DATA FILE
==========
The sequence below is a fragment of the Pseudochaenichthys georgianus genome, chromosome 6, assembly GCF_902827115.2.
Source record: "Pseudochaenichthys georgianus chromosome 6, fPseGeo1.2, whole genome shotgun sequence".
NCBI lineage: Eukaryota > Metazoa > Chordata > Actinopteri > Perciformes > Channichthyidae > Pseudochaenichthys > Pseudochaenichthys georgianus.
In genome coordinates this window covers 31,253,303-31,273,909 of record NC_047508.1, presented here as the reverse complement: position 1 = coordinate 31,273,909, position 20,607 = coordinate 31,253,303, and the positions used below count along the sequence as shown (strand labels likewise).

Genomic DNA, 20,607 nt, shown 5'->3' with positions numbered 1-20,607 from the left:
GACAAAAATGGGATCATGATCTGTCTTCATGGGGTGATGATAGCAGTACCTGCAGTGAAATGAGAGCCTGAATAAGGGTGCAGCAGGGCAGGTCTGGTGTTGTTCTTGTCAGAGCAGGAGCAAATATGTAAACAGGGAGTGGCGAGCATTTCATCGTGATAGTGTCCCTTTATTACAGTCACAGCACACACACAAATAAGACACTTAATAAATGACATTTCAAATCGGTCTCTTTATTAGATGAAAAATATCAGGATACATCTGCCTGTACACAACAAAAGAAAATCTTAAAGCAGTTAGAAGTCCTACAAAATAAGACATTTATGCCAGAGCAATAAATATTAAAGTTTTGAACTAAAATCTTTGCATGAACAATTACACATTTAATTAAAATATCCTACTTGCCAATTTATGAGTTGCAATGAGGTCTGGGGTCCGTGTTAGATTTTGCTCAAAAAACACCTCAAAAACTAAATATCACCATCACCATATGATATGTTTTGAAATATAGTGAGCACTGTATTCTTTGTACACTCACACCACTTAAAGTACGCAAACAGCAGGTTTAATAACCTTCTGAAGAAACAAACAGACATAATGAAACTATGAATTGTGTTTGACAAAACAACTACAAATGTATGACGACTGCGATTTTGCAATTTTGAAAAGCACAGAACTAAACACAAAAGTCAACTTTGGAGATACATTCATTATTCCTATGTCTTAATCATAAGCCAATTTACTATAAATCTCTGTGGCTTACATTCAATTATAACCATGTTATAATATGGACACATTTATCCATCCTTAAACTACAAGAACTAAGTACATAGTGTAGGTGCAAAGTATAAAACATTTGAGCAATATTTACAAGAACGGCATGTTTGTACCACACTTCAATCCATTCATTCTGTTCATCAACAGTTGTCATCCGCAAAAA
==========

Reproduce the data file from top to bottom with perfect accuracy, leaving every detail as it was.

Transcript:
The sequence below is a fragment of the Pseudochaenichthys georgianus genome, chromosome 6, assembly GCF_902827115.2.
Source record: "Pseudochaenichthys georgianus chromosome 6, fPseGeo1.2, whole genome shotgun sequence".
NCBI lineage: Eukaryota > Metazoa > Chordata > Actinopteri > Perciformes > Channichthyidae > Pseudochaenichthys > Pseudochaenichthys georgianus.
In genome coordinates this window covers 31,253,303-31,273,909 of record NC_047508.1, presented here as the reverse complement: position 1 = coordinate 31,273,909, position 20,607 = coordinate 31,253,303, and the positions used below count along the sequence as shown (strand labels likewise).

Genomic DNA, 20,607 nt, shown 5'->3' with positions numbered 1-20,607 from the left:
GACAAAAATGGGATCATGATCTGTCTTCATGGGGTGATGATAGCAGTACCTGCAGTGAAATGAGAGCCTGAATAAGGGTGCAGCAGGGCAGGTCTGGTGTTGTTCTTGTCAGAGCAGGAGCAAATATGTAAACAGGGAGTGGCGAGCATTTCATCGTGATAGTGTCCCTTTATTACAGTCACAGCACACACACAAATAAGACACTTAATAAATGACATTTCAAATCGGTCTCTTTATTAGATGAAAAATATCAGGATACATCTGCCTGTACACAACAAAAGAAAATCTTAAAGCAGTTAGAAGTCCTACAAAATAAGACATTTATGCCAGAGCAATAAATATTAAAGTTTTGAACTAAAATCTTTGCATGAACAATTACACATTTAATTAAAATATCCTACTTGCCAATTTATGAGTTGCAATGAGGTCTGGGGTCCGTGTTAGATTTTGCTCAAAAAACACCTCAAAAACTAAATATCACCATCACCATATGATATGTTTTGAAATATAGTGAGCACTGTATTCTTTGTACACTCACACCACTTAAAGTACGCAAACAGCAGGTTTAATAACCTTCTGAAGAAACAAACAGACATAATGAAACTATGAATTGTGTTTGACAAAACAACTACAAATGTATGACGACTGCGATTTTGCAATTTTGAAAAGCACAGAACTAAACACAAAAGTCAACTTTGGAGATACATTCATTATTCCTATGTCTTAATCATAAGCCAATTTACTATAAATCTCTGTGGCTTACATTCAATTATAACCATGTTATAATATGGACACATTTATCCATCCTTAAACTACAAGAACTAAGTACATAGTGTAGGTGCAAAGTATAAAACATTTGAGCAATATTTACAAGAACGGCATGTTTGTACCACACTTCAATCCATTCATTCTGTTCATCAACAGTTGTCATCCGCAAAAA